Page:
Monday, April 13, 2015

THE DOWNFALL OF THE WCL 48 (the building and woodworkers merger)

WFBW Secretary General Bert van der Spek (CNV Construction and Wood trade union)
and WFBW President Jacky Jackers (ACV Construction and Industries)
talking with a delegation of strikers in Indonesia
during a WFBW mission in April 2004.

Another document that throws light on the debates about the so called cooperation and/or merger between ICFTU and WCL organizations is a note of 12 December 2003 written by Bert van der Spek, Secretary General of the World Federation of Building of Woodworkers WFBW affiliated to the WCL. The note was sent by letter of 16 December 2003 to Doekle Terpstra, President of the CNV, to which the Wood and Construction union of Bert van der Spek is affiliated.

For a long time there is pressure from the IFBWW. The pressure exists in terminating cooperation if the WFBW is not willing to proceed to a merger. This has been discussed with the Wood and Building Trade Union CNV. At that time it has been clearly said that a merger is not on the agenda and that at most there can be cooperation in relevant fields. ACV/CSC Building and Industry has adopted the same attitude, although a remark must be made here. ACV/CSC Building and Industry is under high pressure of ACV /CSC. Within ACV/CSC there are movements that can lead (and perhaps will lead) to a unification with ICFTU International Federations. This can become dangerous. ACV/CSC Building and Wood has chosen not to leave the WFBW but wants more cooperation with the IFBWW. Wood and Construction CNV can accept this, however somewhat reluctantly.

In the first place one must take into account the dominance of the Belgians. They are a strong decisive factor. If they stop engaging in activities (and money) in the WFBW and consequently WCL, then the question is whether the Netherlands still can continue in the same way. Secondly, it is not possible to beat the IFBWW. A certain way of co-operation can be an alternative and be of advantage for the WFBW if it is well organized. That advantage can exist of being represented at the ILO and the World Bank but also the use of experts.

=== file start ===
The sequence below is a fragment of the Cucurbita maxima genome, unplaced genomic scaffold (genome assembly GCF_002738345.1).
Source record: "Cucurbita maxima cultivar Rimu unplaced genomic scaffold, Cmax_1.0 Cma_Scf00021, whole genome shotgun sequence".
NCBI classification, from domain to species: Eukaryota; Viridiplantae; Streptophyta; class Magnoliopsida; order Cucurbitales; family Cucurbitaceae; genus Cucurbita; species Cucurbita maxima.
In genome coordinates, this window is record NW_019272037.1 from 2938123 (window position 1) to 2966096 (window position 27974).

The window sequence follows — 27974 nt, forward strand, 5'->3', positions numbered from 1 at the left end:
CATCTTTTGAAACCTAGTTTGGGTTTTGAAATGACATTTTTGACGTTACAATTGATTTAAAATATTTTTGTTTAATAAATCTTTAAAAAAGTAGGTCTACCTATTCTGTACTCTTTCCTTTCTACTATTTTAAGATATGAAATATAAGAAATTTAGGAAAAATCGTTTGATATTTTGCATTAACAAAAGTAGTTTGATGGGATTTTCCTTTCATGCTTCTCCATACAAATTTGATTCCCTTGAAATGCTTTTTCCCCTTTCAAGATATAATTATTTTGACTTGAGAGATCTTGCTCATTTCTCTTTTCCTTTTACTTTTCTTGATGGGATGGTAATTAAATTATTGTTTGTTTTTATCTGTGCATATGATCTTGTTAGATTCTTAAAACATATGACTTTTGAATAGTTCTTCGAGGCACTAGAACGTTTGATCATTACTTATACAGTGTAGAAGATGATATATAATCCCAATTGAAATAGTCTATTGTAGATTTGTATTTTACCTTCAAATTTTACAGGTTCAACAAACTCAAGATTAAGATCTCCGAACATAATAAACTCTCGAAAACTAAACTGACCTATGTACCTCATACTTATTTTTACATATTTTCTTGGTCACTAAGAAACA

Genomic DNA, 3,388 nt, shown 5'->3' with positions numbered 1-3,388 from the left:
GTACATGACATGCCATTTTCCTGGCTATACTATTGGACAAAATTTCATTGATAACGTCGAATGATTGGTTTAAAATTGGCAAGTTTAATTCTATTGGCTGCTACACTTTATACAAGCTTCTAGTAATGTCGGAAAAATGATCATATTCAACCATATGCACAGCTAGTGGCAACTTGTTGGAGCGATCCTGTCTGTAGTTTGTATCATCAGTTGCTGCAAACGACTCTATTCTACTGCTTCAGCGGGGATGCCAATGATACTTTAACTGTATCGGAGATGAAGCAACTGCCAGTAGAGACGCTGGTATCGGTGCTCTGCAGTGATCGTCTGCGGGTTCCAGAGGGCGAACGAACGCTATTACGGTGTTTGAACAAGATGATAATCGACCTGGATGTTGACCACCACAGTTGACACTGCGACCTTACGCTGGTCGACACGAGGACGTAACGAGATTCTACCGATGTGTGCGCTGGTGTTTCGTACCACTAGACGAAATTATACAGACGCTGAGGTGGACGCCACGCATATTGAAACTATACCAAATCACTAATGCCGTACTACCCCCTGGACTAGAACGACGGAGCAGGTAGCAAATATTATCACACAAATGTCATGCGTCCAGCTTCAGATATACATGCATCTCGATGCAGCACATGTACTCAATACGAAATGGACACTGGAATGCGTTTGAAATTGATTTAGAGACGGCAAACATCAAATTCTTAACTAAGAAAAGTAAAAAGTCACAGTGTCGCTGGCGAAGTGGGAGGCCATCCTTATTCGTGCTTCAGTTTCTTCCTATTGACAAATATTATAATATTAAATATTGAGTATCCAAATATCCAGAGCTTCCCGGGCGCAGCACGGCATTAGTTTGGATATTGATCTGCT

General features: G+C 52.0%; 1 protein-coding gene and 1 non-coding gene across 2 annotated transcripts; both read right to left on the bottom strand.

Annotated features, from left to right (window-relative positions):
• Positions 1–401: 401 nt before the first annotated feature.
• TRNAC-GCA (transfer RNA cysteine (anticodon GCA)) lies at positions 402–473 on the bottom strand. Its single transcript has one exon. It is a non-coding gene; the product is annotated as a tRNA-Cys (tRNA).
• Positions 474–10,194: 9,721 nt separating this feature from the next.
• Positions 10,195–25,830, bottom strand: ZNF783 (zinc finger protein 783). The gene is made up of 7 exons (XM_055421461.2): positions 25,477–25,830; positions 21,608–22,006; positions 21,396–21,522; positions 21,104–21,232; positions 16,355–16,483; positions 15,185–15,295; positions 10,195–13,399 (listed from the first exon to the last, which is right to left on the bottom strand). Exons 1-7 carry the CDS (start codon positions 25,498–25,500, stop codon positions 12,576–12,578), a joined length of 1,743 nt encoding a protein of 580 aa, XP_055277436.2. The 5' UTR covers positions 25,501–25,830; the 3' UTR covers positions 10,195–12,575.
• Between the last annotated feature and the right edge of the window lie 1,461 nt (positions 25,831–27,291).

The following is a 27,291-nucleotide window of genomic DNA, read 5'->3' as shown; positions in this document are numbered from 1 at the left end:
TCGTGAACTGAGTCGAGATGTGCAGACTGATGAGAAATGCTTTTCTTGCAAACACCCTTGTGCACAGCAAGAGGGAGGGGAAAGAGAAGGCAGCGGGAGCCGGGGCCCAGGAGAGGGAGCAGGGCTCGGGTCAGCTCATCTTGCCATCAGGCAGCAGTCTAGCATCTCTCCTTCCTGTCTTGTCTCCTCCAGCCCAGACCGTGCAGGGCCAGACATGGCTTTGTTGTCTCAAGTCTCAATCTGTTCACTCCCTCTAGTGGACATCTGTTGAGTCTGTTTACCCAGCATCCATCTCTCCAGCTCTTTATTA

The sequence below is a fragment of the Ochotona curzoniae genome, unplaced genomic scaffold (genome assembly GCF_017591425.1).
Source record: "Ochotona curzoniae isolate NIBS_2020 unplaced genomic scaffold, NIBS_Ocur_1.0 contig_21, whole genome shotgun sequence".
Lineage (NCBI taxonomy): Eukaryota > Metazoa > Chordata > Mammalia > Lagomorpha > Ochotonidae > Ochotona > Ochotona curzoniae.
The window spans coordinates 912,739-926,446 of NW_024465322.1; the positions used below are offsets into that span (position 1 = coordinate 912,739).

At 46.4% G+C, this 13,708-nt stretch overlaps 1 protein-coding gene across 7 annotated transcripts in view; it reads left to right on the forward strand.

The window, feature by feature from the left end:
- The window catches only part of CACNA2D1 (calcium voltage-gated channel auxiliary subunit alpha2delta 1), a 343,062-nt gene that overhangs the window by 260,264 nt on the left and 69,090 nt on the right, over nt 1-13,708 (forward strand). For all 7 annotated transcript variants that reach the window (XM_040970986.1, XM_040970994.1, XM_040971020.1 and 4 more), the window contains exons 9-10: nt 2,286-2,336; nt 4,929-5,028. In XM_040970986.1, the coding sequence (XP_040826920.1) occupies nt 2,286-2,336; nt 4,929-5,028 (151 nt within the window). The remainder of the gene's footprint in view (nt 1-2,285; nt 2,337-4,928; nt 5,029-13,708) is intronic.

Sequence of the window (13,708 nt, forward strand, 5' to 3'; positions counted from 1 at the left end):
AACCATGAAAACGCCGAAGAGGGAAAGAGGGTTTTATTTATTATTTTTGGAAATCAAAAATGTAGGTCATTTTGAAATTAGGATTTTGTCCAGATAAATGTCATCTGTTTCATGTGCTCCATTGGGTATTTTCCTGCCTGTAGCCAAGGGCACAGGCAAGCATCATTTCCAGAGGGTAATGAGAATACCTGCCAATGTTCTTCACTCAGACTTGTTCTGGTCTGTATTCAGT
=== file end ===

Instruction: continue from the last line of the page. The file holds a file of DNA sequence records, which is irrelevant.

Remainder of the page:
On the 18th of November a delegation of board members of the WFBW ( Jackers, Van der Spek, Nelissen and Bonnewijn) has negotiated with board members of the IFBWW. Again there was pressure to merge. IFBWW wished the elimination of IFBWW and WFBW. It was a difficult process of negotiation. The WFBW confirmed again that a merger is not on the agenda. There can be searched for a way of cooperation that keeps intact trade union pluralism. As a result of the (prolonged) negotiations the following has been established. Obviously this is a proposal that must be presented at the Congresses (for WFBW in May 2004).”

WFBW President Jacky Jackers and WFBW Secretary general Bert van der Spek
visited a construction factory in Indonesia in April 2004.

The text of the agreement:

The presidiums of the International federation of Building and Wood Workers (IFBWW) and the World Federation of Building and Woodworkers (WFBW) met on 18 November 2003 in Geneva and discussed further developments of co-operations based on the letter of intend of 28 January 2003.
Both organisations agreed to start a process leading to a new international organisation bringing together IFBWW and WFBW and other potential organisations in our sectors. The intention is that members of the two organisations become member of the new global organisation.
For the realisation of this project it is proposed to establish a joint steering committee on the highest level in January 2004 in order to: